I am fascinated by other people’s work spaces, maybe even a bit obsessed, especially if those people are writers. (It’s second only to my addiction to examining the bookshelves in every house I visit).
I love taking a peek and seeing whether the setup reflects my view of them or their writing. Like the romance author whose clean-lined minimalist home office, all spotless metal and white surfaces, surprised me by being pretty much the opposite of Barbara Cartland pink fluff. Or the environmental /earth-mother writer whose cluttered but completely charming corner is crammed with natural objects, family treasures and pieces of quirky art in just the way I would have pictured it.
Maybe you share my obsession? If not, you might want to skip this post. Because it’s all about my current writing space: what’s there, what’s missing, and how it all works together. I’ve done my best and most productive writing here, and I’ve spent the past year or so refining just what gets to stay and exactly where it lives. I absolutely love it. So, if you’re still with me, welcome to my little writing corner.
The location is our spare room. My husband has a desk in here too, and there’s a wardrobe and a sofa bed for guests. But this is the important bit! My very own creative space that no one touches but me.
Please ignore the walls – when they finally get finished is out of my control. Everything else, however, is just the way I like it, including the big window just out of shot to the right. When I’m sitting in my chair, I can see a section of my garden, and I feel this is essential. I plunk myself down each morning while it’s still dark out there (shout out to @6amAusWriters on Twitter!) and as I write I listen to the birds and enjoy the first light of dawn along with them.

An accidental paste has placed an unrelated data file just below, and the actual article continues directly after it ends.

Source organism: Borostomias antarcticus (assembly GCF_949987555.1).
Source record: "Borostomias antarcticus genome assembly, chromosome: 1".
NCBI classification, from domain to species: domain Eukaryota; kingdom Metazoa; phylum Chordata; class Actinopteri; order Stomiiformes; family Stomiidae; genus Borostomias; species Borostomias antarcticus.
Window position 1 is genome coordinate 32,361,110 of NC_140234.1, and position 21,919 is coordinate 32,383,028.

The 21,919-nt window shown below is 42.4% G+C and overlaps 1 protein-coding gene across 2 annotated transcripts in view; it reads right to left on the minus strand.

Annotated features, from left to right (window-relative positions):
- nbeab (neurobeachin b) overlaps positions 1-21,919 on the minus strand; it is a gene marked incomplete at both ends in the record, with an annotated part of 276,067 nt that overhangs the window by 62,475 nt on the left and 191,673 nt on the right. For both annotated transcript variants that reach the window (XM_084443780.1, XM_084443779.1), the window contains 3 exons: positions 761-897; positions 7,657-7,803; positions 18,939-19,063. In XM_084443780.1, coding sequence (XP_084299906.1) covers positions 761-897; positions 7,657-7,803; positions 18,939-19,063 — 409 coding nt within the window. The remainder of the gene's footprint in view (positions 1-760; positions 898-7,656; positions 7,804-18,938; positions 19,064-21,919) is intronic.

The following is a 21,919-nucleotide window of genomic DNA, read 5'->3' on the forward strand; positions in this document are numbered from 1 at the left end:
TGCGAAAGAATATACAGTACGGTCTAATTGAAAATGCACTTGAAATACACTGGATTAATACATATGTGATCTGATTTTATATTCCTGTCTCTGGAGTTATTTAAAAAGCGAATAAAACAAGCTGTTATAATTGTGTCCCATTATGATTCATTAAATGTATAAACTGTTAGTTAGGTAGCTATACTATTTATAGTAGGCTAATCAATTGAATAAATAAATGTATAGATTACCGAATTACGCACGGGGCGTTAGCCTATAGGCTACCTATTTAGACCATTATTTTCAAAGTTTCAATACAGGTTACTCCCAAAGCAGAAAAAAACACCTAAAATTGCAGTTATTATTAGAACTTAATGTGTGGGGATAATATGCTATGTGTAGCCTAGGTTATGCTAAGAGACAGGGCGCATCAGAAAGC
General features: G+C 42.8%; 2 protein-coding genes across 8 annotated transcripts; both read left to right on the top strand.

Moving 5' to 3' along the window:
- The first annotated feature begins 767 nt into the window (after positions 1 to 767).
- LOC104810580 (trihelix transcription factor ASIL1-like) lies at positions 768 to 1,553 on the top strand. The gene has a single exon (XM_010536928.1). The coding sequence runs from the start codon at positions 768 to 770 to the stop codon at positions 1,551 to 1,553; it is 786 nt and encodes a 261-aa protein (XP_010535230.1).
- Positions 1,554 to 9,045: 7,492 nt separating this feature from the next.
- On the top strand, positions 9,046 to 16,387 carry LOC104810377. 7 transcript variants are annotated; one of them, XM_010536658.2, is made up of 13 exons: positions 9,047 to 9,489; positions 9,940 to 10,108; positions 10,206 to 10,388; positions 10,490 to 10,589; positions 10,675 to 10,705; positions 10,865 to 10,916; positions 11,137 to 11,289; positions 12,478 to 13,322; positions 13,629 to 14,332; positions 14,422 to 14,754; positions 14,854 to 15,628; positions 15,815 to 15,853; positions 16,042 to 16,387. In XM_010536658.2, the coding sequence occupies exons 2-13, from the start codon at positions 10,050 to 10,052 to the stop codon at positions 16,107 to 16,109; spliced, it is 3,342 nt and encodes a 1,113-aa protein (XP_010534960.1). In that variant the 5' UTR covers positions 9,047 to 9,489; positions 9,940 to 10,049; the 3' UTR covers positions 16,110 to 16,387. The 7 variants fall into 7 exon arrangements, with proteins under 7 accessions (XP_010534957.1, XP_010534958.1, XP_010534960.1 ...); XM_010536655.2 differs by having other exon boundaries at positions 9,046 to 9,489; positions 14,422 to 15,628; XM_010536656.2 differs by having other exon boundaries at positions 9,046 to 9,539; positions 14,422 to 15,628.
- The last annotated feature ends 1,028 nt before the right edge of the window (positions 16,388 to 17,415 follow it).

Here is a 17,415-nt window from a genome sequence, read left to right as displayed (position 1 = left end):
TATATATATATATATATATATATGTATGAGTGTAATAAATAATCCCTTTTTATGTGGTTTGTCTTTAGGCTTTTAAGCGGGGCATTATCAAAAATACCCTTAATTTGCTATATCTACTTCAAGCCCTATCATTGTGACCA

Let’s take a closer look at the other components. Warning: I am going into the level of detail I’d love to see from other writers (obsessed, remember?) Feel free to skim if you’re more normal.
Well, it’s huge – 120cm wide and 80cm deep. We bought it second-hand for my son when he was in high school and this was his bedroom, but he left it behind and now it’s mine, baby, all mine! It’s old and shabby rather than antique, but it fits all my stuff on top and has 4 drawers that go all the way back.
My HP Pavilion laptop running Windows 10, and a second screen – an old AOC monitor we had lying around. I love having dual screens. I set up my Scrivener file on one and any relevant notes, webpages, spreadsheets etc on the other, and away I go. I also have a wireless keyboard and mouse as a result of The Great Coffee Spill of 2020 that wiped out my laptop’s built in ones. Still looking for a replacement.
So, so many books! Here’s a breakdown:
This is my Leuchtturm 1917 dotted Bullet Journal, without which I would be totally lost. It has all the non-writing things I need to remember, plus multiple lists, habit trackers and a daily log of appointments and jobs that I get to tick off once they’re done.